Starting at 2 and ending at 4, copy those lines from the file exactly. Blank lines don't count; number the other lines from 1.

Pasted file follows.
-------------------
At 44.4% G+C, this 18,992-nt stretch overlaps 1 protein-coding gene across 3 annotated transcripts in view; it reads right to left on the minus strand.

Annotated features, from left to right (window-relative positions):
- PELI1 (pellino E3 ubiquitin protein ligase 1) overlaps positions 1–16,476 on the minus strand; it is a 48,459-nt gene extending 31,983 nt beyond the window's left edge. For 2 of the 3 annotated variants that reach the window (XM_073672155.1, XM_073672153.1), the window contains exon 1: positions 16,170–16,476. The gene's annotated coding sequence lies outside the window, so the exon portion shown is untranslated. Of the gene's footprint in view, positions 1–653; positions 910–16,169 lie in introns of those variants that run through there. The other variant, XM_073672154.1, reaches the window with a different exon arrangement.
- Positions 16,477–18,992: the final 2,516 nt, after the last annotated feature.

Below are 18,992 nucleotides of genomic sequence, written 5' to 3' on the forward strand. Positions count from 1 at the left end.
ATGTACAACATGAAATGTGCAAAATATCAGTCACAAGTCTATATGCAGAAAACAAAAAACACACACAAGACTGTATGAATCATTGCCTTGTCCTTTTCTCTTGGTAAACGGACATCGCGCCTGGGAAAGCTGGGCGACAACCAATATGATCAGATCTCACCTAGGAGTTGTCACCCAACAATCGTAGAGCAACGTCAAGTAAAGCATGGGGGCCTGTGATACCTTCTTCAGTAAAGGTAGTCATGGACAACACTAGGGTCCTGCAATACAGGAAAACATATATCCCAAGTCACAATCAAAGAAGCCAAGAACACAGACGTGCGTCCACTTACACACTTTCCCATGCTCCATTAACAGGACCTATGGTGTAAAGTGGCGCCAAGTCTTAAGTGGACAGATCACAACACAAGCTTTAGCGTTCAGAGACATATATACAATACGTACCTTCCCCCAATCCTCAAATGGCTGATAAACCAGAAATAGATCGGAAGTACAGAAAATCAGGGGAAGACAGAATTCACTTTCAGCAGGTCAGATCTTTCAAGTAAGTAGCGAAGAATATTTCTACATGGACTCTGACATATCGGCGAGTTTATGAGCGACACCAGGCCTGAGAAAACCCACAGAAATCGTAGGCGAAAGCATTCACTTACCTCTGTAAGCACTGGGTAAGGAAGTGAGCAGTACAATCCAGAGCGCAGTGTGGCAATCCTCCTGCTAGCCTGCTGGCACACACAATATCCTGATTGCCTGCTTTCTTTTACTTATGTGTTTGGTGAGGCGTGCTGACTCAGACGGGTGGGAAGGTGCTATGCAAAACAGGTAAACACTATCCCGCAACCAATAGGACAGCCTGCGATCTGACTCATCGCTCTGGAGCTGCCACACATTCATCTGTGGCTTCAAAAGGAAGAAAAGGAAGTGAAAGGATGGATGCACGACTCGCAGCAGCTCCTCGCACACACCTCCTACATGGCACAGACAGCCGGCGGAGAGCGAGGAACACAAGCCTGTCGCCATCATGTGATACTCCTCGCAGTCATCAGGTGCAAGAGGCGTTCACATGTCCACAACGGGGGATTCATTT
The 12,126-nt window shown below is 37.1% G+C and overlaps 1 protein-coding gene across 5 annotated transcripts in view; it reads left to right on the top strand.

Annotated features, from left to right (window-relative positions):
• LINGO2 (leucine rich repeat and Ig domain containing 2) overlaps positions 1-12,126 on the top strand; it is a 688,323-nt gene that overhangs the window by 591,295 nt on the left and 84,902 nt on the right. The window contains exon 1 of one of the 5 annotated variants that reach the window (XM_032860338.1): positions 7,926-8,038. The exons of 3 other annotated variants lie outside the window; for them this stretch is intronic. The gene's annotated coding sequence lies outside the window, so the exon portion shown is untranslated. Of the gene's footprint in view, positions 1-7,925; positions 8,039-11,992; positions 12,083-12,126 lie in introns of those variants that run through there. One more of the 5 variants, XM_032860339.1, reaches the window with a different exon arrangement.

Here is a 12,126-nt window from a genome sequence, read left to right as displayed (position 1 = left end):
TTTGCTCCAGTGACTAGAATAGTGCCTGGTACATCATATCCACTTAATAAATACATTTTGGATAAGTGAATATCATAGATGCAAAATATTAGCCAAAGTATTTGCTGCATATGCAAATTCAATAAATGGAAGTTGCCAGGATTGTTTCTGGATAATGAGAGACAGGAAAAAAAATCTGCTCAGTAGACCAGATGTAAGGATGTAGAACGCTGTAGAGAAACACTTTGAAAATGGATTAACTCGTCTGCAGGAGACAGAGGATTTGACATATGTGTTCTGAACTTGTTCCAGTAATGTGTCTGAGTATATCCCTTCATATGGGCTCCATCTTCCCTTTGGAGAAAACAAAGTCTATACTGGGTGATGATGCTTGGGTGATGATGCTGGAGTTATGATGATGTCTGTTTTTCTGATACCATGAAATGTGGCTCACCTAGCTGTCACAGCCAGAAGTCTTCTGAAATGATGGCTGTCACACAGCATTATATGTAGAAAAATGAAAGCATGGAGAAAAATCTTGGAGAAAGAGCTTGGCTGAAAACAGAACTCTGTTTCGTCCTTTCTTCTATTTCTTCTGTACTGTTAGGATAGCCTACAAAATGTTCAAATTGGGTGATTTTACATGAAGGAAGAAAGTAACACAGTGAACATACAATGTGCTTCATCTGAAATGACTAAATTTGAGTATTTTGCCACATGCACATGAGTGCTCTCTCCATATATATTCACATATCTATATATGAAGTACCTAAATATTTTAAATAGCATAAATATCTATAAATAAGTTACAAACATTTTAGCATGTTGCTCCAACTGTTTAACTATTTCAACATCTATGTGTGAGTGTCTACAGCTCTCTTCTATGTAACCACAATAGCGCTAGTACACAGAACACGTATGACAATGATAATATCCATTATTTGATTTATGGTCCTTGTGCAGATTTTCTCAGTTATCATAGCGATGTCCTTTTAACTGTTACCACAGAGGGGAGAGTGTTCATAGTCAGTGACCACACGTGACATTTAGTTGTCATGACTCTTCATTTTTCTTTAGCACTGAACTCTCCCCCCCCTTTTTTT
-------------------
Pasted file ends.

Annotated features, from left to right (window-relative positions):
- PELI1 (pellino E3 ubiquitin protein ligase 1) overlaps positions 1–16,476 on the minus strand; it is a 48,459-nt gene extending 31,983 nt beyond the window's left edge. For 2 of the 3 annotated variants that reach the window (XM_073672155.1, XM_073672153.1), the window contains exon 1: positions 16,170–16,476. The gene's annotated coding sequence lies outside the window, so the exon portion shown is untranslated. Of the gene's footprint in view, positions 1–653; positions 910–16,169 lie in introns of those variants that run through there. The other variant, XM_073672154.1, reaches the window with a different exon arrangement.
- Positions 16,477–18,992: the final 2,516 nt, after the last annotated feature.